Queen Elizabeth I of England boasted that she bathed once a month, "whether I need it or not". It wasn't so long ago that the majority of us bathed about as much. That was before our modern cleanliness myth - "if clean is good, squeaky clean is better" - was developed to create the multi-billion dollar cleanliness industry.
If cleanliness was once next to godliness, it is now found between social phobia and obsessive-compulsive disorder. Katherine Ashenburg, author of "The Dirt on Clean: An Unsanitized History", thinks our hyper-hygiene has become "hedonistic, anxious and oversanitized", and I agree.
Of course, life expectancies rose sharply in the 1930's and 40's thanks in large part to the improvement of cleanliness, sanitation and hygiene, but we have since fallen overboard into the great Soapy Sea. There are a growing number of people that believe that this obsession with clean is actually making us sick.
Essentially, the philosophy of those advocating for a less clean world says that the more we try to protect ourselves from the environment, the weaker we become. They feel that our immune systems need to be challenged in order to develop and maintain function. Within limits then, being less clean could improve your health.
I used to shower every day, but it doesn't fit with my lifestyle now. These days I find I have better things to do with my time than attack my body daily with a range of smelly chemicals. Consider that people rarely used soap to wash their bodies until the late 19th century. Olive oil-based soaps that were gentle enough for skin were too expensive for the majority of people.
Smelling like chemicals is expensive to this day, and it is an expense I jettisoned from my budget a long time ago. I haven't used deodorant or anti-perspirant for years, and I do not miss these aluminium-laced concoctions designed to mask who you really are.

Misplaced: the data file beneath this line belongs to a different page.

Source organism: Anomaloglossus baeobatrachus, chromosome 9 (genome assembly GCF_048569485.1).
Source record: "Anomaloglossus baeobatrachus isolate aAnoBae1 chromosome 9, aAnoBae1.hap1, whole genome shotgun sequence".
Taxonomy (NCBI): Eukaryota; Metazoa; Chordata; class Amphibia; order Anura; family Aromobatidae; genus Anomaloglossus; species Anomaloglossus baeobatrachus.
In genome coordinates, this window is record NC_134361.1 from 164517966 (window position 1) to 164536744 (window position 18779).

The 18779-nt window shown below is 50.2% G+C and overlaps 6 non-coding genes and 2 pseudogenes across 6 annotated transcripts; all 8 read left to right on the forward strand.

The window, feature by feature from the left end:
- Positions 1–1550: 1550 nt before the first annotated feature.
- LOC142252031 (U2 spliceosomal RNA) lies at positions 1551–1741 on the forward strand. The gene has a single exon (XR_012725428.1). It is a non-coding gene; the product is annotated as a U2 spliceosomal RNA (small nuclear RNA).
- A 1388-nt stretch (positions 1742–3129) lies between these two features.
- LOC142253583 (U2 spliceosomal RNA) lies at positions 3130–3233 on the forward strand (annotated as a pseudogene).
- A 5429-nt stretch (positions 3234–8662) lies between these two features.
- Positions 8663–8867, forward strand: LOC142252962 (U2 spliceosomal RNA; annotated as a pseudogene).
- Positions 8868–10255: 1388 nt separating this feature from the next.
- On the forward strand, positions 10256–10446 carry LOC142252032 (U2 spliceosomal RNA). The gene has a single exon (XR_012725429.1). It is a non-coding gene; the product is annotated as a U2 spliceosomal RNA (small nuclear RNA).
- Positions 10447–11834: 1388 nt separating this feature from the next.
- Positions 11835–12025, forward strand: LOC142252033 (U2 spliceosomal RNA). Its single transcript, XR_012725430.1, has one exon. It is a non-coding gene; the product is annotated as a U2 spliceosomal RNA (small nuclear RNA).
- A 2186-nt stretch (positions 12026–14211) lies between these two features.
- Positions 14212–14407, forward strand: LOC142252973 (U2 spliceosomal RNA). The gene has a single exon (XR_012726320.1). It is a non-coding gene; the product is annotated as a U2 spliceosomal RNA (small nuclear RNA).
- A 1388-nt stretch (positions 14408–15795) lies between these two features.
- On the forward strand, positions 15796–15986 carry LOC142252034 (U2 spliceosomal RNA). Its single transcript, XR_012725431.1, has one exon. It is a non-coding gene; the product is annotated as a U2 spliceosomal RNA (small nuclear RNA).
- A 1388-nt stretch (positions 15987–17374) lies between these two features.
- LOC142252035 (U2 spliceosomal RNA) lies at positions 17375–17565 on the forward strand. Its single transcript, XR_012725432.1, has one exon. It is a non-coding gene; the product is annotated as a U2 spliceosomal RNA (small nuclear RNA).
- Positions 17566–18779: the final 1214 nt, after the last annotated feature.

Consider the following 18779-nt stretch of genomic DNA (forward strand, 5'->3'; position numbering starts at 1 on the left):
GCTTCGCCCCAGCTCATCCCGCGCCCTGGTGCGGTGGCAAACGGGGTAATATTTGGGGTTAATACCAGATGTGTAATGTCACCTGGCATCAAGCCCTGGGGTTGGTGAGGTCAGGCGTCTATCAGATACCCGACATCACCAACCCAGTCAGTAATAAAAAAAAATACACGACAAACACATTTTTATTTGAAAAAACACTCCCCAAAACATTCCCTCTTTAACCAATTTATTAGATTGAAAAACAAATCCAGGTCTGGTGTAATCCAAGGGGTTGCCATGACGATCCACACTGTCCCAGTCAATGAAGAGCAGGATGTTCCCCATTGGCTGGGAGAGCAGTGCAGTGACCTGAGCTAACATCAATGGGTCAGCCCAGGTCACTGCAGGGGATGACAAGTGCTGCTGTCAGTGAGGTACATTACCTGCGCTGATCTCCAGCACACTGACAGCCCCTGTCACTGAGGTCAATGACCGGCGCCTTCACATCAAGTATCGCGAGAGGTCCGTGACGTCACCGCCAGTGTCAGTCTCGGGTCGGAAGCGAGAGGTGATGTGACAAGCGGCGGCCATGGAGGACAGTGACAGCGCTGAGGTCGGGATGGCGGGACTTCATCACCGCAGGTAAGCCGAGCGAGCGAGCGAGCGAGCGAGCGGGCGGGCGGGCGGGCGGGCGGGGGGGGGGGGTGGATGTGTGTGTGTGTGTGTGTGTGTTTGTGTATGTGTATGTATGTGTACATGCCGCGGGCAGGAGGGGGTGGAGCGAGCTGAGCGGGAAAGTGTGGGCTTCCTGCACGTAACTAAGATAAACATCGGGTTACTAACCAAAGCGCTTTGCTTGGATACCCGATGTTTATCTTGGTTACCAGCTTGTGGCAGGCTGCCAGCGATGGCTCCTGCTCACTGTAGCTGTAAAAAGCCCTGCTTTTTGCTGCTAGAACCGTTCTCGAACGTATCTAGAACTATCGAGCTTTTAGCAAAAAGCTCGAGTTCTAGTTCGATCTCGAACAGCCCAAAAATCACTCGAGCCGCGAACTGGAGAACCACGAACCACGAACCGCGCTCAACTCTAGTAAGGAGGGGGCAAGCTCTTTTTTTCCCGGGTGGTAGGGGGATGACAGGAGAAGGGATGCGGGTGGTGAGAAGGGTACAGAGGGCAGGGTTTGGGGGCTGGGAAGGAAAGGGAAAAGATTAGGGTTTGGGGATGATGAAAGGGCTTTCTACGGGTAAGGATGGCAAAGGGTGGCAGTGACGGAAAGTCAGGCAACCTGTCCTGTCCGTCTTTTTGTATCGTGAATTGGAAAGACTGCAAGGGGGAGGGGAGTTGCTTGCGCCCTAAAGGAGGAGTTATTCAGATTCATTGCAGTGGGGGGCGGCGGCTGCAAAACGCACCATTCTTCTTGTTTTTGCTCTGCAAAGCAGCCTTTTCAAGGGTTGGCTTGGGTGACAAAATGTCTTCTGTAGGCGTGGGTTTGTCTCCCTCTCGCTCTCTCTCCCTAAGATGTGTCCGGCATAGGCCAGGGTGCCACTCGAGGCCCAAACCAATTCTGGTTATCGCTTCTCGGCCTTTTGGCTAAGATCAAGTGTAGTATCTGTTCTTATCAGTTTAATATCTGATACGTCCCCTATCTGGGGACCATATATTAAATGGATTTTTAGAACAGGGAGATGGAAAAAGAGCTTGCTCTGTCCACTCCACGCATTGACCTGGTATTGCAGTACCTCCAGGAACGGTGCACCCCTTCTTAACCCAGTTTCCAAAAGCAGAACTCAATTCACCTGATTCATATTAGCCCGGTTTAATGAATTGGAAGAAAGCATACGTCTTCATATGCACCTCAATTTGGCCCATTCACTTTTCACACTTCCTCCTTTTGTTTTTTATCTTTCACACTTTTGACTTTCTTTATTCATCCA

What's wrong with humans smelling like humans rather than soap, sandalwood, or Musk Deer scent? Within reason of course - I do not want to be as odoriferous as a medieval Christian desert hermit displaying his holiness by not washing. Reports are that these dedicated desert dwellers could set off one's 'Smell-o-meter' from a mile away.
Even Napoleon ("I'm coming home, don't shower") might have been taken aback at such a dedicated funk. However, depending on how your body works, warding off unpleasant odours does not require one to take on a cleanliness obsession like an acquaintance of mine that showers several times per day.
Also, frequent showers do not agree with my desire to conserve resources. Luffa-ing under a constant stream of steamy hot water takes a lot of energy, and this energy use has negative consequences on the environment. Plus, all the hot water and smelly products cost a lot of cash.
I want to save money and be clean enough that I am not detectable from a kilometer away. I find that after a few days it is time for a scrub down, but I see nothing wrong with being a 'free range human' and getting down and dirty every once in a while. If nothing else, it makes the occasional hot shower seem like a dreamy spa treatment rather than just another chore in a busy day.
My cleanliness product bag contains a bar of soap and a bottle of shampoo. That's it, and I use them about once a week whether I need it or not. Once-a-month Elizabeth, former Queen of England, might wonder why I shower so frequently.
Where do you stand on the cleanliness - compulsion continuum?